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‘Outdated information’ may have skewed efficacy data from AstraZeneca Covid vaccine trial, US govt health institute claims

‘Outdated information’ may have skewed efficacy data from AstraZeneca Covid vaccine trial, US govt health institute claims
The results of a recent US trial for AstraZeneca’s Covid-19 vaccine may have used data that is no longer relevant, raising questions about accuracy, the US National Institute of Allergy and Infectious Diseases (NIAID) has said.

On Monday, the pharmaceutical giant released promising interim results from its US study, which showed its drug to have 79% efficacy in stopping symptomatic Covid-19 and to be 100% effective at preventing severe cases and hospitalization. The firm also said that the results showed that the drug does not cause blood clots. 

But according to NIAID, these figures may not paint an accurate picture of the vaccine’s efficacy. The US government institute said that its independent Data Safety Monitoring Board (DSMB), which ensures data integrity and safety compliance for medical trials, had “expressed concern” that the British-Swedish pharmaceutical firm “may have included outdated information” from the trial, leading to “an incomplete view of the efficacy data.”

NIAD urged AstraZeneca to work with the DSMB to review the results and “ensure the most accurate, up-to-date efficacy data be made public as quickly as possible.”

AstraZeneca responded to the allegations by clarifying that the preliminary results were based on data collected up to February 17. The pharmaceutical firm said it was working on validating its statistical analysis of the trial’s findings and that results would be released within 48 hours.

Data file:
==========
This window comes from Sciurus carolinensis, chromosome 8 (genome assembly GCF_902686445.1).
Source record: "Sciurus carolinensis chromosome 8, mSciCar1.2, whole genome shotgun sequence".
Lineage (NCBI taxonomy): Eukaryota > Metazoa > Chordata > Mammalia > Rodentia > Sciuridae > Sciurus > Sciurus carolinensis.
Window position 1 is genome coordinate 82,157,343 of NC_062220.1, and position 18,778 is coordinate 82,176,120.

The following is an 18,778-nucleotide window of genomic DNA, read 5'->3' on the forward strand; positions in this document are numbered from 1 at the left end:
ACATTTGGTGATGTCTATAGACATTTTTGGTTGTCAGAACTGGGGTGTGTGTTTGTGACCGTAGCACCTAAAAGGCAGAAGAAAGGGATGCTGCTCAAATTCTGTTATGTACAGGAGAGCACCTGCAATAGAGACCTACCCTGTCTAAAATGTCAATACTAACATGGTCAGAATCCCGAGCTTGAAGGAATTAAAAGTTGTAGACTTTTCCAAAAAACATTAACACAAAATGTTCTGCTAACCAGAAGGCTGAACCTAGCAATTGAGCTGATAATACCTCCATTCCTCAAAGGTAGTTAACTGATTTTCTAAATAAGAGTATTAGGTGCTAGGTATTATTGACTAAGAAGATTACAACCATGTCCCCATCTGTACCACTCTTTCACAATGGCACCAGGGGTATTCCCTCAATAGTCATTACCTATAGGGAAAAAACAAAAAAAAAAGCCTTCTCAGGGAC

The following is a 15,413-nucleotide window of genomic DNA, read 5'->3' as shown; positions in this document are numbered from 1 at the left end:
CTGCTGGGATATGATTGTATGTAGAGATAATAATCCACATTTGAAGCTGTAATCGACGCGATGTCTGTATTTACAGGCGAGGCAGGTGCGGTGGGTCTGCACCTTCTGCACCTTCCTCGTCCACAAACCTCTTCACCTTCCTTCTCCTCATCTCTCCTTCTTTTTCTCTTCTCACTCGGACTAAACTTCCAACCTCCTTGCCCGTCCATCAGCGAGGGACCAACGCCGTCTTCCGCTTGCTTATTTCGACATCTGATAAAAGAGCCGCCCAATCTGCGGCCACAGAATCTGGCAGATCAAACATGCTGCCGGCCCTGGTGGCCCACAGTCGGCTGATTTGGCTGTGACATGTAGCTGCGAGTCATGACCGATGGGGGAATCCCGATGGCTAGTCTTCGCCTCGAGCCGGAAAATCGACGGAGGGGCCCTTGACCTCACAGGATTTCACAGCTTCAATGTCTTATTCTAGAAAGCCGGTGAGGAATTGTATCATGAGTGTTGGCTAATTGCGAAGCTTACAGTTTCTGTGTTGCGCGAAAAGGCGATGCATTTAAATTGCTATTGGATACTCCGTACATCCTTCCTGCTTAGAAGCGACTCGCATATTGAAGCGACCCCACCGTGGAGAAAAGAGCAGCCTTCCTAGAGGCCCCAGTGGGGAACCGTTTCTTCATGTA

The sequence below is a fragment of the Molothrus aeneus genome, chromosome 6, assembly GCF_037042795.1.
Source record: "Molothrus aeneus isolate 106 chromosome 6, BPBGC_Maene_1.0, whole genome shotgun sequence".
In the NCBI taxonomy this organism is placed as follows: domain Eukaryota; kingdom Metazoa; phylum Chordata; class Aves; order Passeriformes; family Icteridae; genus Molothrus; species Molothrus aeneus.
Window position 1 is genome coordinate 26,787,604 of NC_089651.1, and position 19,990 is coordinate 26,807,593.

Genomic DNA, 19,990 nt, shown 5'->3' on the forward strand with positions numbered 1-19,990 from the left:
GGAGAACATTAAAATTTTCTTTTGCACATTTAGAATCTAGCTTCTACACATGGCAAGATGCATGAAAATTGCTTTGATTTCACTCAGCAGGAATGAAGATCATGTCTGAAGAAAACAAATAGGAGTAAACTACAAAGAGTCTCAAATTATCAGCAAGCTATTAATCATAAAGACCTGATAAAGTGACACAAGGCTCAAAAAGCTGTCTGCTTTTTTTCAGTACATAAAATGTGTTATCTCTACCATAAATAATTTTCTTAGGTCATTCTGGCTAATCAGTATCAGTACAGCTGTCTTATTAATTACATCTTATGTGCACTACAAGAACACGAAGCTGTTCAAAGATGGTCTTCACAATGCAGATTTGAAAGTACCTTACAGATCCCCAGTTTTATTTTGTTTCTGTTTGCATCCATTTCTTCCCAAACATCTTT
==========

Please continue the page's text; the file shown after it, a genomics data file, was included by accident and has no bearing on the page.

The notice could signal a major setback for the firm’s efforts to receive US emergency use authorization for its vaccine. AstraZeneca has been plagued by bad press in recent weeks, amid reports of its vaccine possibly causing blood clots. Concerns about potential adverse effects led to numerous countries halting use of the drug as a precautionary measure. AstraZeneca has denied that the drug is unsafe and some studies have concluded that there is no evidence that the vaccine can be linked to serious adverse effects.

At the same time, AstraZeneca has faced criticism for failing to meet its delivery agreement with the European Union, resulting in supply shortages as the bloc rolls out mass vaccination programs. 

Even with the publication of the most recent trial data, there appears to be growing unease with the AstraZeneca jab within Europe. A poll released by YouGov on Monday revealed that only 23% of French people and 32% of Germans consider the vaccine to be safe. 

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